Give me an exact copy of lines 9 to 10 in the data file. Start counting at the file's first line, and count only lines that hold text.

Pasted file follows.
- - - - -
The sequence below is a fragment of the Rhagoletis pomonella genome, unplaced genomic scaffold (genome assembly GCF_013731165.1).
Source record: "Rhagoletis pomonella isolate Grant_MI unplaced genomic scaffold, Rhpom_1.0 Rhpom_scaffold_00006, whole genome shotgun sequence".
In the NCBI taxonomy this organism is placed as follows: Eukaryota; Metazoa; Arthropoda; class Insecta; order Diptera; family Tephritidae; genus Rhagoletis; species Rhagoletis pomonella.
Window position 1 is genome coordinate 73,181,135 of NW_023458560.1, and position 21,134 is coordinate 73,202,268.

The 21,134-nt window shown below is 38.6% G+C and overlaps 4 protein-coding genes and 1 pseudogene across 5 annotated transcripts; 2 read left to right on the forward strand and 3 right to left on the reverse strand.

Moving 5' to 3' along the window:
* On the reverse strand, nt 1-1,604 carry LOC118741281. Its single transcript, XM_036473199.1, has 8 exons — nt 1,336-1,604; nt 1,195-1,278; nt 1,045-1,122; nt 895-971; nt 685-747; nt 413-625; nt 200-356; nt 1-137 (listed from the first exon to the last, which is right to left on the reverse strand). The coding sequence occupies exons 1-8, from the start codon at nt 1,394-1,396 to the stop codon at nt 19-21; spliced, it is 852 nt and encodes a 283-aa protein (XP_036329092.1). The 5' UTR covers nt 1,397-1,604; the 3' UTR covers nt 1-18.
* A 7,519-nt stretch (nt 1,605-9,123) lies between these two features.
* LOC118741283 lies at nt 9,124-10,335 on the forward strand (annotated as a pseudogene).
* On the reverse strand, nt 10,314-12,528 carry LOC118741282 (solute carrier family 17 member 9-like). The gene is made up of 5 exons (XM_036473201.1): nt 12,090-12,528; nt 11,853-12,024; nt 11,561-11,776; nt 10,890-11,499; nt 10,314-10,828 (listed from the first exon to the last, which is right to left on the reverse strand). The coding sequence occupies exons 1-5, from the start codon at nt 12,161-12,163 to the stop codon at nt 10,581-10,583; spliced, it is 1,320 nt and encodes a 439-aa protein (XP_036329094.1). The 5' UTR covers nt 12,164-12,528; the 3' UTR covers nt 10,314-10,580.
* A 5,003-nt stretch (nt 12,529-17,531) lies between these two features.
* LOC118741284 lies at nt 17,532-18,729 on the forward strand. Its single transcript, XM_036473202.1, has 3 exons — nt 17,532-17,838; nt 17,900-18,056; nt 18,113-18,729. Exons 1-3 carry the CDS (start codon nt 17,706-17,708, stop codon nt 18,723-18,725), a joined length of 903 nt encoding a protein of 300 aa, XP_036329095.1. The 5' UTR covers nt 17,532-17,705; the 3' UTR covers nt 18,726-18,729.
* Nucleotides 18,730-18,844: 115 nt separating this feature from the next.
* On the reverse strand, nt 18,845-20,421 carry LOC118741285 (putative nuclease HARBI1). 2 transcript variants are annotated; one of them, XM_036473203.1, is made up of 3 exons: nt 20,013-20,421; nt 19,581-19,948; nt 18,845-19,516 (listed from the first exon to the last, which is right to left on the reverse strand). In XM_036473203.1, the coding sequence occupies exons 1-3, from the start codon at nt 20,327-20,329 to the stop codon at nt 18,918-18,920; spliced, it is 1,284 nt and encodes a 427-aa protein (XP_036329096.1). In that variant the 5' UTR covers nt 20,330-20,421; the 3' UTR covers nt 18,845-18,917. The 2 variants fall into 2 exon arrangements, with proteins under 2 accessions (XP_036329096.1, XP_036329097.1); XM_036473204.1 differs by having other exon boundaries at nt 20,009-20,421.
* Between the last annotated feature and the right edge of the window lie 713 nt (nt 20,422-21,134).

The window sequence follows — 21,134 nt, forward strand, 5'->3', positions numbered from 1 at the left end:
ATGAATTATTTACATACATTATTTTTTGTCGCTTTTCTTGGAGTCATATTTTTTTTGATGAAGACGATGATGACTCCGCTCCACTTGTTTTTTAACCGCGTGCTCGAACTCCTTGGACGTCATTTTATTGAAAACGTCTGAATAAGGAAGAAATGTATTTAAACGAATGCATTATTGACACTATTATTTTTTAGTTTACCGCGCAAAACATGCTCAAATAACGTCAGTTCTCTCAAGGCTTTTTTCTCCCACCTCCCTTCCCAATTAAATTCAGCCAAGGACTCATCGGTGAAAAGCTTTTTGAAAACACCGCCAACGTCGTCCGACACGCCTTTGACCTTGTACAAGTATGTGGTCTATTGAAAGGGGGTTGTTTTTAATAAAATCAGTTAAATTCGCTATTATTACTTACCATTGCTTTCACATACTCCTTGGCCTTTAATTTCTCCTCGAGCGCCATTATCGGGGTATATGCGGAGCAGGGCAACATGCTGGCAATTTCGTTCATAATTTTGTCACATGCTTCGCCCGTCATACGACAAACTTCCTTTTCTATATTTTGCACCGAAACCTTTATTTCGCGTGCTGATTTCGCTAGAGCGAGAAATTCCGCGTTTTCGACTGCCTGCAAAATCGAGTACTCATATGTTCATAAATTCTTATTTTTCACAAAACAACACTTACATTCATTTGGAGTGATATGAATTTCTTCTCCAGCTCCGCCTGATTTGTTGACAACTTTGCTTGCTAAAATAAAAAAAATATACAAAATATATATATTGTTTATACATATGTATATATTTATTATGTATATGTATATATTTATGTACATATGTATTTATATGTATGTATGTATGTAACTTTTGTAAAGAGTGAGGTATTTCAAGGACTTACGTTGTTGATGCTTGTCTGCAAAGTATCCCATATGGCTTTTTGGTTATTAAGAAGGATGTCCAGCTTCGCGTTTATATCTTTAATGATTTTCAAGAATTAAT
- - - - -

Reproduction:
* LOC118741283 lies at nt 9,124-10,335 on the forward strand (annotated as a pseudogene).
* On the reverse strand, nt 10,314-12,528 carry LOC118741282 (solute carrier family 17 member 9-like). The gene is made up of 5 exons (XM_036473201.1): nt 12,090-12,528; nt 11,853-12,024; nt 11,561-11,776; nt 10,890-11,499; nt 10,314-10,828 (listed from the first exon to the last, which is right to left on the reverse strand). The coding sequence occupies exons 1-5, from the start codon at nt 12,161-12,163 to the stop codon at nt 10,581-10,583; spliced, it is 1,320 nt and encodes a 439-aa protein (XP_036329094.1). The 5' UTR covers nt 12,164-12,528; the 3' UTR covers nt 10,314-10,580.